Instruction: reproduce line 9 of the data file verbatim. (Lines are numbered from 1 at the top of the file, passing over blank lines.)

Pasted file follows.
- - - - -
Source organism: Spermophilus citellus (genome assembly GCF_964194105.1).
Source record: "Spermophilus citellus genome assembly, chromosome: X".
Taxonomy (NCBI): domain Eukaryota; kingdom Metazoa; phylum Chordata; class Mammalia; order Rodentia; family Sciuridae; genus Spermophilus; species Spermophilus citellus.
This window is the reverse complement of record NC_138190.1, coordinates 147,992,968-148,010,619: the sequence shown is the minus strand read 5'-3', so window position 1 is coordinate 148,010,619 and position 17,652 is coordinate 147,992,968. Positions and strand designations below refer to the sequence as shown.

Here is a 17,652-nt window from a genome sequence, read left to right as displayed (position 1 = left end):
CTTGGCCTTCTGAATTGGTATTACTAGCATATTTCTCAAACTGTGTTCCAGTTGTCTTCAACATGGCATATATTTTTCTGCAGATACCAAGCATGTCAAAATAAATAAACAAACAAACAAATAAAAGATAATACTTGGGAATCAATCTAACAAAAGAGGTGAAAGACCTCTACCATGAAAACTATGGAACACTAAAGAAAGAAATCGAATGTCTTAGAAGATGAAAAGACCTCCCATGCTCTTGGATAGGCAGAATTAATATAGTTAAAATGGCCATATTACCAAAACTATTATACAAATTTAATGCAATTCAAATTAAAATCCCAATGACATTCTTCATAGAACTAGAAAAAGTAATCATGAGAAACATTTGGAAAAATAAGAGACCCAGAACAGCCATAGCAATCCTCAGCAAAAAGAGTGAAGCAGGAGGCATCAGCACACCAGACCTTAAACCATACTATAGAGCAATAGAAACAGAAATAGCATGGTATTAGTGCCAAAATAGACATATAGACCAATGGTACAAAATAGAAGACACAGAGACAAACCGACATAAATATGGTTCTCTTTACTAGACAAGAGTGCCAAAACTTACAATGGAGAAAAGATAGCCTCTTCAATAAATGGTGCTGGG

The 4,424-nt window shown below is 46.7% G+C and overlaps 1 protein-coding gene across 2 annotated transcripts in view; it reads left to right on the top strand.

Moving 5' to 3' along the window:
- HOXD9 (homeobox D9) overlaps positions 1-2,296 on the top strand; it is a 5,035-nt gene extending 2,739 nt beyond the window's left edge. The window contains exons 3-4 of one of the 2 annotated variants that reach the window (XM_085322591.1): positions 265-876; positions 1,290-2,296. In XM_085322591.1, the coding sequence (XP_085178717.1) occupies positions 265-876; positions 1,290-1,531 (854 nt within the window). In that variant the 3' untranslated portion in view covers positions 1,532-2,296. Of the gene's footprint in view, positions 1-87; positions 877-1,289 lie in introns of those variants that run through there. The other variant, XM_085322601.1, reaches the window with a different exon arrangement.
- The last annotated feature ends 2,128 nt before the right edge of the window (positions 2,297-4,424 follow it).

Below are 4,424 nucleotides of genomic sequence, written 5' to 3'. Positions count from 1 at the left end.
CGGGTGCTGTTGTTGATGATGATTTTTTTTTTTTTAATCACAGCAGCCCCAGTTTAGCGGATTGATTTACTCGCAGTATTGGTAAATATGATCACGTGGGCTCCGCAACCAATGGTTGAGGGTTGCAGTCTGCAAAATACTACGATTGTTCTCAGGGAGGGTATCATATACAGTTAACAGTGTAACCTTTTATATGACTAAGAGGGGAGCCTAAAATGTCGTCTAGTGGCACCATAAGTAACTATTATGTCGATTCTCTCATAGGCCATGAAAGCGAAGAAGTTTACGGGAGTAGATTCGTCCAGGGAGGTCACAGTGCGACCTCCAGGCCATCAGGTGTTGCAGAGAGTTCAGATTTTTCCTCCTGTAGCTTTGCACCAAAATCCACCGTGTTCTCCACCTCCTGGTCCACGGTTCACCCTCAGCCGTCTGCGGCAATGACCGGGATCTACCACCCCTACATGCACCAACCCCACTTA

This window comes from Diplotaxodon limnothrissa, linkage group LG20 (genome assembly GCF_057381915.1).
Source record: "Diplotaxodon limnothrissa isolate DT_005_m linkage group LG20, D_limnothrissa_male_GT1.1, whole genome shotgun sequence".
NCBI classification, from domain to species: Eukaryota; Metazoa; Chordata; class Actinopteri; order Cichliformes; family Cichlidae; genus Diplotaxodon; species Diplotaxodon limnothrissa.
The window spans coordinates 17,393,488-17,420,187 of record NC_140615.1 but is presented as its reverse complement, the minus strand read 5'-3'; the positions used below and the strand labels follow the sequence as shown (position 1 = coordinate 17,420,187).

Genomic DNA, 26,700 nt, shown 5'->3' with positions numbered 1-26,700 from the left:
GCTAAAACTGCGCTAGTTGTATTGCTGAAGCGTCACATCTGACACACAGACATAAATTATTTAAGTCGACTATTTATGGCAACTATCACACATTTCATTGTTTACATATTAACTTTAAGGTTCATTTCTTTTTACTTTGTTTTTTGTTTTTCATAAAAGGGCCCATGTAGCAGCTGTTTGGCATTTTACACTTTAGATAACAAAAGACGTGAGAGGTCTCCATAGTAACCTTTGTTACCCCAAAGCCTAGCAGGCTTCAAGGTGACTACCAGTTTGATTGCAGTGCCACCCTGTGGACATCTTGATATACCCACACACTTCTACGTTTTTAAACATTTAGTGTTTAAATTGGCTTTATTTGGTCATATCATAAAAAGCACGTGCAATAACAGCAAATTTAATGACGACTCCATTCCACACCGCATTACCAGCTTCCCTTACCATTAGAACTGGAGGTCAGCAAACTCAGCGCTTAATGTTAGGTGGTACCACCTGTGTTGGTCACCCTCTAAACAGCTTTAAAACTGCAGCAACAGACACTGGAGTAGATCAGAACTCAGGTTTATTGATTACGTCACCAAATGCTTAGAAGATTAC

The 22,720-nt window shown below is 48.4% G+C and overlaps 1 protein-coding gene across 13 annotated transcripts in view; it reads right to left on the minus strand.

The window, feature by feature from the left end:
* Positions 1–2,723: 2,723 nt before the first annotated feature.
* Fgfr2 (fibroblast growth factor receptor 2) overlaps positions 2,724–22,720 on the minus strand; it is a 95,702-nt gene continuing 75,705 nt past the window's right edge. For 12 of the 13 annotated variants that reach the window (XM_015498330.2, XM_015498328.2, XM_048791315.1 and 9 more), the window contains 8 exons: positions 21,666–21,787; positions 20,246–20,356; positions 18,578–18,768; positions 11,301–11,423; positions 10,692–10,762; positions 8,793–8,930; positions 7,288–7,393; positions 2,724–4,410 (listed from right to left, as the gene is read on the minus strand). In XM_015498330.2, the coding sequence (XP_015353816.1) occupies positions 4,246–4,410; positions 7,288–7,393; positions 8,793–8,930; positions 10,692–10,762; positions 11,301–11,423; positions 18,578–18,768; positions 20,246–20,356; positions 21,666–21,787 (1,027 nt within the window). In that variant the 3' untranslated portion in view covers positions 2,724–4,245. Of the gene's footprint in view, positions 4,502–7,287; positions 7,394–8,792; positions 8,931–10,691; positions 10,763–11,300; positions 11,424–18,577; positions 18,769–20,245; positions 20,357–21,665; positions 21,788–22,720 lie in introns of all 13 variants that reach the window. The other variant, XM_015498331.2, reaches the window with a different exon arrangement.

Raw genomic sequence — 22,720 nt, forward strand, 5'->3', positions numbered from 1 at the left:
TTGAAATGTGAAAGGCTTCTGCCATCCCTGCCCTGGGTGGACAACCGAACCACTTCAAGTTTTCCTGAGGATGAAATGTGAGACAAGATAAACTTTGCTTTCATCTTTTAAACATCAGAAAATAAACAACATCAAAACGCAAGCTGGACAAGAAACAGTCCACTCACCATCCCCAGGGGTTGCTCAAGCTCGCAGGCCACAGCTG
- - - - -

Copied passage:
- HOXD9 (homeobox D9) overlaps positions 1-2,296 on the top strand; it is a 5,035-nt gene extending 2,739 nt beyond the window's left edge. The window contains exons 3-4 of one of the 2 annotated variants that reach the window (XM_085322591.1): positions 265-876; positions 1,290-2,296. In XM_085322591.1, the coding sequence (XP_085178717.1) occupies positions 265-876; positions 1,290-1,531 (854 nt within the window). In that variant the 3' untranslated portion in view covers positions 1,532-2,296. Of the gene's footprint in view, positions 1-87; positions 877-1,289 lie in introns of those variants that run through there. The other variant, XM_085322601.1, reaches the window with a different exon arrangement.